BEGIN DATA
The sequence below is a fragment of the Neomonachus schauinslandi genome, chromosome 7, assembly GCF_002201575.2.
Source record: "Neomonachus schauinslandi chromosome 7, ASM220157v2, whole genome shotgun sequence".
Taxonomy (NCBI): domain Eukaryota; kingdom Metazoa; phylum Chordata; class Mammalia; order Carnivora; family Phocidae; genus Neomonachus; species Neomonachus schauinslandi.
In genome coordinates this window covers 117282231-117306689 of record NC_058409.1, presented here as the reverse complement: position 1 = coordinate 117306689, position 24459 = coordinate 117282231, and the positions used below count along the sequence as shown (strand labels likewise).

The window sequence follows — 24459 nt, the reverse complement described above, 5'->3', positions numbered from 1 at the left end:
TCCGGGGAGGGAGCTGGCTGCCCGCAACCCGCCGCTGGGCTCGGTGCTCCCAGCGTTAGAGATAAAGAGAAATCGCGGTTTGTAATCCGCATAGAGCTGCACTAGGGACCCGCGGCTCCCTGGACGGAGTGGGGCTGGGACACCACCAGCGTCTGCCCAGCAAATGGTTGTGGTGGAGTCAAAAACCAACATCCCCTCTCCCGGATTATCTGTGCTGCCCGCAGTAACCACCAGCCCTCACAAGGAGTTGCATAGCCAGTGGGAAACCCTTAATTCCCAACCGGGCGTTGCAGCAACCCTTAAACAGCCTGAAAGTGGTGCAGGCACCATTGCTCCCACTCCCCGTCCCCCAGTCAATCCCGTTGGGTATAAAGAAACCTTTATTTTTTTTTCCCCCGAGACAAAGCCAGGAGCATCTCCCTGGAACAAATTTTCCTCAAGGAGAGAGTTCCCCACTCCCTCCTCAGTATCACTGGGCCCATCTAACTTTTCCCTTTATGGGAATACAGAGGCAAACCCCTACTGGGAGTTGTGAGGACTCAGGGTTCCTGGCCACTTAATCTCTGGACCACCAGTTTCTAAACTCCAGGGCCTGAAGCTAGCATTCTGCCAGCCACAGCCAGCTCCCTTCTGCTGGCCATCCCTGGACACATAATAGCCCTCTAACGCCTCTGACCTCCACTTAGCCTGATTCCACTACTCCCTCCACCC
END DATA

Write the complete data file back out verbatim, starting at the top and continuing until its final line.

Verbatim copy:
The sequence below is a fragment of the Neomonachus schauinslandi genome, chromosome 7, assembly GCF_002201575.2.
Source record: "Neomonachus schauinslandi chromosome 7, ASM220157v2, whole genome shotgun sequence".
Taxonomy (NCBI): domain Eukaryota; kingdom Metazoa; phylum Chordata; class Mammalia; order Carnivora; family Phocidae; genus Neomonachus; species Neomonachus schauinslandi.
In genome coordinates this window covers 117282231-117306689 of record NC_058409.1, presented here as the reverse complement: position 1 = coordinate 117306689, position 24459 = coordinate 117282231, and the positions used below count along the sequence as shown (strand labels likewise).

The window sequence follows — 24459 nt, the reverse complement described above, 5'->3', positions numbered from 1 at the left end:
TCCGGGGAGGGAGCTGGCTGCCCGCAACCCGCCGCTGGGCTCGGTGCTCCCAGCGTTAGAGATAAAGAGAAATCGCGGTTTGTAATCCGCATAGAGCTGCACTAGGGACCCGCGGCTCCCTGGACGGAGTGGGGCTGGGACACCACCAGCGTCTGCCCAGCAAATGGTTGTGGTGGAGTCAAAAACCAACATCCCCTCTCCCGGATTATCTGTGCTGCCCGCAGTAACCACCAGCCCTCACAAGGAGTTGCATAGCCAGTGGGAAACCCTTAATTCCCAACCGGGCGTTGCAGCAACCCTTAAACAGCCTGAAAGTGGTGCAGGCACCATTGCTCCCACTCCCCGTCCCCCAGTCAATCCCGTTGGGTATAAAGAAACCTTTATTTTTTTTTCCCCCGAGACAAAGCCAGGAGCATCTCCCTGGAACAAATTTTCCTCAAGGAGAGAGTTCCCCACTCCCTCCTCAGTATCACTGGGCCCATCTAACTTTTCCCTTTATGGGAATACAGAGGCAAACCCCTACTGGGAGTTGTGAGGACTCAGGGTTCCTGGCCACTTAATCTCTGGACCACCAGTTTCTAAACTCCAGGGCCTGAAGCTAGCATTCTGCCAGCCACAGCCAGCTCCCTTCTGCTGGCCATCCCTGGACACATAATAGCCCTCTAACGCCTCTGACCTCCACTTAGCCTGATTCCACTACTCCCTCCACCC